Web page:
The right protocol to measure yield stress of cement paste

The rheology of cementitious material paste is complex and difficult to be investigated. One value of rheology is yield stress. The best method to measure the yield stress in laboratory is using the vane method. However, there is no much literature reporting an practical and detailed testing protocol to measure the yield stress of cement paste. Here I briefly introduce the protocol I am using at our laboratory.

To obtain stable and reliable results, we should choose the same container and the same mixing procedure. We normally use a plastic beaker with a volume 500 ml, for the beaker has enough diameter and depth for the test without the influence of boundary effect, i.e. the diameter is two times larger than the diameter of the vane. For each test, 270 g of cement is mixed with relevant water at the required water to cement ratio. For the mixing, a high-shear mixer is applied with a shear rate 800 RPM for 2 minutes.

As soon as the well mixed paste is ready, let the blades of the vane of rheometer immerse in the paste. Make sure the top surface of the paste staying between the two lines labeled on the shaft.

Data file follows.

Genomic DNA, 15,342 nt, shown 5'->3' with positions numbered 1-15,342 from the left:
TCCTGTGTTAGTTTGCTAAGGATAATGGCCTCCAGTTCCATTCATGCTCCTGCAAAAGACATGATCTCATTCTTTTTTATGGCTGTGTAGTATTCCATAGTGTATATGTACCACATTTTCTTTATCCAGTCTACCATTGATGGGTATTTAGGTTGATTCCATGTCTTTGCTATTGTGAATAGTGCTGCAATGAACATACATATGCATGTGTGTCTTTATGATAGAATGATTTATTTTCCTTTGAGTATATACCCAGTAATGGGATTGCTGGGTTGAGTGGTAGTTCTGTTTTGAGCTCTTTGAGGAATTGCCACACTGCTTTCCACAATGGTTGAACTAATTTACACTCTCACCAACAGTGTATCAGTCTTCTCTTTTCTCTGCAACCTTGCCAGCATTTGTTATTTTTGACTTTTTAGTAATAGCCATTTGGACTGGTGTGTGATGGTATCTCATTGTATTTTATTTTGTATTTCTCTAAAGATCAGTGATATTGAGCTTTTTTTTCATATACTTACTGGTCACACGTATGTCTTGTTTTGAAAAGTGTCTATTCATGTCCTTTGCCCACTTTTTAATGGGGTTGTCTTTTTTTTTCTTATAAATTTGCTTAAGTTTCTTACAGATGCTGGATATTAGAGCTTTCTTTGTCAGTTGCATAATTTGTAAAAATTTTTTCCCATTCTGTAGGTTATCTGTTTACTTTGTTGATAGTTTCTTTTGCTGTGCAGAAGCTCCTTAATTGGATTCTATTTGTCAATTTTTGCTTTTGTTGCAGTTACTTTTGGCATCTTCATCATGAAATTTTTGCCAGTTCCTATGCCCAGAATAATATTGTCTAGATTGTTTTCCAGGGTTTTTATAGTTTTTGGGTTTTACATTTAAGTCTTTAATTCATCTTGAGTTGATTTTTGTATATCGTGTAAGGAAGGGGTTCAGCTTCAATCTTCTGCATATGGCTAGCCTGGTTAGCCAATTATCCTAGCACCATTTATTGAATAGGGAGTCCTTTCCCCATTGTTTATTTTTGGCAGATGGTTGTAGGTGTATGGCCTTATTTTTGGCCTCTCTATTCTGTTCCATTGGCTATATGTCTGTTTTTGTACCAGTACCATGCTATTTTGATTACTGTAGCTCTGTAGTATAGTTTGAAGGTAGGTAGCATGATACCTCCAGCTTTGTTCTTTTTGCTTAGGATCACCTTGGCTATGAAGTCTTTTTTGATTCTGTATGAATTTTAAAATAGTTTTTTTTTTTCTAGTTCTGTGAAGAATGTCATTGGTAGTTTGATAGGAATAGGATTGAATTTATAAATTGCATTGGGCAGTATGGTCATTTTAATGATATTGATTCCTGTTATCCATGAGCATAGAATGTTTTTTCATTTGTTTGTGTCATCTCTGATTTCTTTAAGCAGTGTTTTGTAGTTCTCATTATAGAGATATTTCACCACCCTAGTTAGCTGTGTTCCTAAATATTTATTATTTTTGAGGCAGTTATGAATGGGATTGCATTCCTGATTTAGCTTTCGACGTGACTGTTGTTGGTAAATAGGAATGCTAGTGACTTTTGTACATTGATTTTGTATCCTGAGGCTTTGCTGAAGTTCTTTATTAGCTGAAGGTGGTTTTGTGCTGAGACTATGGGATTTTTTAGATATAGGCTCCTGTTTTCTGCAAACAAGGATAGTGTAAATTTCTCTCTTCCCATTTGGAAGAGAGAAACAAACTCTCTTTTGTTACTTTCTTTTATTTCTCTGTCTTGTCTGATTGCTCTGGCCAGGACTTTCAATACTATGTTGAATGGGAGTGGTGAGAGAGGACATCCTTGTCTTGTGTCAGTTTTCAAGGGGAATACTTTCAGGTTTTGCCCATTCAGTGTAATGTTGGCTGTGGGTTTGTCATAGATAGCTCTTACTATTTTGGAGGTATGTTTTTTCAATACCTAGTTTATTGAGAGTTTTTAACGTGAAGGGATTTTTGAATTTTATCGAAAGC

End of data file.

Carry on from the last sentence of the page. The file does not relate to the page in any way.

The principle to measure the yield stress is applying a very low fixed shear rate on the paste, e.g 0.02-0.001 1/s, then the shear stress linearly increases till yield stress. As shown in the recorded data (Fig 1), the shear stress drops remarkably when the paste is yield, thus the maximum stress is the yield stress, i.e. dynamic yield stress.

Fig. 1. Measuring device: HAAKE™ VT550 (ViscoTester VT550), CR (Controlled shear Rate): 0.01000 1/s; t 120.00 s; T 20.00 °C.

If the maximum stress does not occur within the testing period, longer time or higher shear rate may be tried. It is also worth to note that this method gives good result for paste with yield stress higher than 10 Pa.

4 replies on “The right protocol to measure yield stress of cement paste”

Did you get a chance to look at the shear rate data? I think it may be better to exclude the possibility of wall slip…

After yielding, the structure of cement paste usually break down gradually, but this result breakdown abruptly, so it is better to exclude the possibility of wall slip.

As the HAAKE™ VT550 is the stress-controlled rheometer as I know, so when you apply a shear rate, the instrument use a feedback loop to give you what you want. It will be worthy to check the raw data that whether the instrument reach the set shear rate value over time.

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